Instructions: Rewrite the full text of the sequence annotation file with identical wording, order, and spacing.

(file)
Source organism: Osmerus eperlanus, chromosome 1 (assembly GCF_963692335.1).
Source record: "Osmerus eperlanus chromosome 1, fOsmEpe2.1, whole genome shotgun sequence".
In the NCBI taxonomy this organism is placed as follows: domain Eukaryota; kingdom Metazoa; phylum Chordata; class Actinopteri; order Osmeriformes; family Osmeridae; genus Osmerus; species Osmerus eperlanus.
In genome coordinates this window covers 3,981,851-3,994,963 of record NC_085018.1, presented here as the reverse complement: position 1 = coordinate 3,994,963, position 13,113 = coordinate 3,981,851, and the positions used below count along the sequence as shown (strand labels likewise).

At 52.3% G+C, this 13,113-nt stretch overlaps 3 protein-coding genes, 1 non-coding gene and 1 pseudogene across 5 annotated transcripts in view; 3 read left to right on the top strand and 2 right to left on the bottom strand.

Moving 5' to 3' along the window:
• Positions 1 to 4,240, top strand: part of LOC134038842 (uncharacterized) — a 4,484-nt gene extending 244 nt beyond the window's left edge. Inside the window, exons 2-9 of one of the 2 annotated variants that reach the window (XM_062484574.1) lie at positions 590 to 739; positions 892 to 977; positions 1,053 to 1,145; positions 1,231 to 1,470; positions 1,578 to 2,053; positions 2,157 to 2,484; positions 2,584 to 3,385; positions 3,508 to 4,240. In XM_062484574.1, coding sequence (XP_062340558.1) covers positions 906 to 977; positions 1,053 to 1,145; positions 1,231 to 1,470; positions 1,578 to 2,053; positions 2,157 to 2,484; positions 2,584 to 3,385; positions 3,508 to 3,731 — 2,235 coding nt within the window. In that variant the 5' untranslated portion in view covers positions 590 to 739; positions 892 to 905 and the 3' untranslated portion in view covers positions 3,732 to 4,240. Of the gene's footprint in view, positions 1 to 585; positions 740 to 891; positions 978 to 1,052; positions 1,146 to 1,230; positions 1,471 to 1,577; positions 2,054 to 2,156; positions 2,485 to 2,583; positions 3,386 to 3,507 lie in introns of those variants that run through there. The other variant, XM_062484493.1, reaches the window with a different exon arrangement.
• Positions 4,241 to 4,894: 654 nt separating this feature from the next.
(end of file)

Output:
Source organism: Osmerus eperlanus, chromosome 1 (assembly GCF_963692335.1).
Source record: "Osmerus eperlanus chromosome 1, fOsmEpe2.1, whole genome shotgun sequence".
In the NCBI taxonomy this organism is placed as follows: domain Eukaryota; kingdom Metazoa; phylum Chordata; class Actinopteri; order Osmeriformes; family Osmeridae; genus Osmerus; species Osmerus eperlanus.
In genome coordinates this window covers 3,981,851-3,994,963 of record NC_085018.1, presented here as the reverse complement: position 1 = coordinate 3,994,963, position 13,113 = coordinate 3,981,851, and the positions used below count along the sequence as shown (strand labels likewise).

At 52.3% G+C, this 13,113-nt stretch overlaps 3 protein-coding genes, 1 non-coding gene and 1 pseudogene across 5 annotated transcripts in view; 3 read left to right on the top strand and 2 right to left on the bottom strand.

Moving 5' to 3' along the window:
• Positions 1 to 4,240, top strand: part of LOC134038842 (uncharacterized) — a 4,484-nt gene extending 244 nt beyond the window's left edge. Inside the window, exons 2-9 of one of the 2 annotated variants that reach the window (XM_062484574.1) lie at positions 590 to 739; positions 892 to 977; positions 1,053 to 1,145; positions 1,231 to 1,470; positions 1,578 to 2,053; positions 2,157 to 2,484; positions 2,584 to 3,385; positions 3,508 to 4,240. In XM_062484574.1, coding sequence (XP_062340558.1) covers positions 906 to 977; positions 1,053 to 1,145; positions 1,231 to 1,470; positions 1,578 to 2,053; positions 2,157 to 2,484; positions 2,584 to 3,385; positions 3,508 to 3,731 — 2,235 coding nt within the window. In that variant the 5' untranslated portion in view covers positions 590 to 739; positions 892 to 905 and the 3' untranslated portion in view covers positions 3,732 to 4,240. Of the gene's footprint in view, positions 1 to 585; positions 740 to 891; positions 978 to 1,052; positions 1,146 to 1,230; positions 1,471 to 1,577; positions 2,054 to 2,156; positions 2,485 to 2,583; positions 3,386 to 3,507 lie in introns of those variants that run through there. The other variant, XM_062484493.1, reaches the window with a different exon arrangement.
• Positions 4,241 to 4,894: 654 nt separating this feature from the next.